A Brief Look Back At The Queen's 1953 Coronation
With King Charles' coronation steadily approaching on Saturday May 6, the world is increasingly preparing itself to witness the highly-anticipated event on television, as well as finalising street party plans and frantically Googling the coronation procession route. After a seven-decade-long wait, the coronation of the King is expected to be a momentous occasion as he prepares to take the throne as the eldest son of Queen Elizabeth II, who passed away on September 8, 2022.
The coronation will mark the beginning of a new era for the monarchy under King Charles' reign (as well as give Britons an added Bank Holiday on Monday, May 8, we might add). The ceremony will take place in Westminster Abbey and will mark the royal's formal crowning, almost eight months after he became King. His coronation will serve as an official commencement for his new role as Head of the State.
With Charles' coronation is expected to be a modest affair and incorporate new and old traditions in a bid to reflect the cost-of-living crisis and modern 21st Century monarchy alike, all eyes will be on the new King to see how his coronation compares to that of the late Queen Elizabeth II.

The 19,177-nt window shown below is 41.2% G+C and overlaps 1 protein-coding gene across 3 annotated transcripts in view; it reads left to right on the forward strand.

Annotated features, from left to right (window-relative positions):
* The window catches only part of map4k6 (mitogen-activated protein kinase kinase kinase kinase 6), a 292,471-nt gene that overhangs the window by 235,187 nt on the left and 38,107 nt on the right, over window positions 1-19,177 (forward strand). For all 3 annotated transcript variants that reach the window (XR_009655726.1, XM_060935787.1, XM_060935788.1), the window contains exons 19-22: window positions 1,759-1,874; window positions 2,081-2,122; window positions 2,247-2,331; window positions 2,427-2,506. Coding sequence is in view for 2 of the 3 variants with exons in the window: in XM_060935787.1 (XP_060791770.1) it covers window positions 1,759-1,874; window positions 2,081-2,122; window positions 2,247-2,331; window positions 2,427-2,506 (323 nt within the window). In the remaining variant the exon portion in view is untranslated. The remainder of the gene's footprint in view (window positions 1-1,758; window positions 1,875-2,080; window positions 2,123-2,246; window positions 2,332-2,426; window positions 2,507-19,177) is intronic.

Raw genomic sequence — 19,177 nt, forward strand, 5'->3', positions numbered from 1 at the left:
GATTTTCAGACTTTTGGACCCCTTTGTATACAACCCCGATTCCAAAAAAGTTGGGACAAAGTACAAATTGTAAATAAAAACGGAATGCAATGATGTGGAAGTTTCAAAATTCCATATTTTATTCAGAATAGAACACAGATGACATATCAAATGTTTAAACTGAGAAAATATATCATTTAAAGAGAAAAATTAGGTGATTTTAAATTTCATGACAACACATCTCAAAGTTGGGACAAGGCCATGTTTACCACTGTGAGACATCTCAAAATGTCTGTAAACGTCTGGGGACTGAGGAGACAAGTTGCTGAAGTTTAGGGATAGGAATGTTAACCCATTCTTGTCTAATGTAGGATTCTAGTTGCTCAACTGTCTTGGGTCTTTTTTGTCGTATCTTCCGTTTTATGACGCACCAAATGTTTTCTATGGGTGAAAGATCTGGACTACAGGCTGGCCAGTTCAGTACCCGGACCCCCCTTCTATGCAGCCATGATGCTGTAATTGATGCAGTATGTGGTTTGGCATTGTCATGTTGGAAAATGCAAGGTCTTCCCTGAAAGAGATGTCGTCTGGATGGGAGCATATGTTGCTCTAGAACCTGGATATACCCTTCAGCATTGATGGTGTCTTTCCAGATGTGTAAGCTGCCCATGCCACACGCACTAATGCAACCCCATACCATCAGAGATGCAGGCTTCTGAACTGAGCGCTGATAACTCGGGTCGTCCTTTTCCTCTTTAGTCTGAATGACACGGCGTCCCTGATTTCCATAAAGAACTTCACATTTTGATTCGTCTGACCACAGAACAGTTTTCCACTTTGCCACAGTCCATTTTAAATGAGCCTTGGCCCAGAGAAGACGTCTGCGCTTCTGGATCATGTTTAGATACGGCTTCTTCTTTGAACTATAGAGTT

After all, the coronation of his mother was a landmark event; becoming Queen was not only a reflection of the changing times for women following World War II, but also represented a new generation of leadership and a continuation of the monarchy into the 20th Century. Queen Elizabeth II also became the first Queen to be crowned in over 300, with her coronation marking beginning of what would be one of the most influential reigns in royal history.
Ahead of King Charles' coronation, here's a brief back at the Queen's coronation:
When was the Queen’s coronation?
Like her eldest son, the Queen’s accession to the throne came after the death of her father and predecessor, King George VI. Keeping in line with royal tradition, the coronation was delayed by several months (16 months, to be exact) to make place for a mourning time following the King's death.
Queen Elizabeth II celebrated her coronation on Tuesday, June 2, 1953, in Westminster Abbey. The historic day marked the beginning of her rule, which ultimately made her the longest-reigning monarch in British history until her passing, aged 96.
What happened during the Queen’s coronation?
During the procession from Buckingham Palace to Westminster Abbey, the 'Queen In Waiting', as she was known before ascending the throne, sat on the Gold State Coach and a horse-drawn carriage, which was followed by a large procession of representatives from around the world.
The ceremony itself was conducted by the Archbishop of Canterbury, who administered the coronation oath to Queen Elizabeth II. She then made her solemn vows, promising to uphold the laws and govern the people with justice. After the anointing crowning, various dignitaries and representatives paid homage to the newly appointed Queen, pledging their loyalty and support to her as Monarch.
What did the Queen wear for the coronation?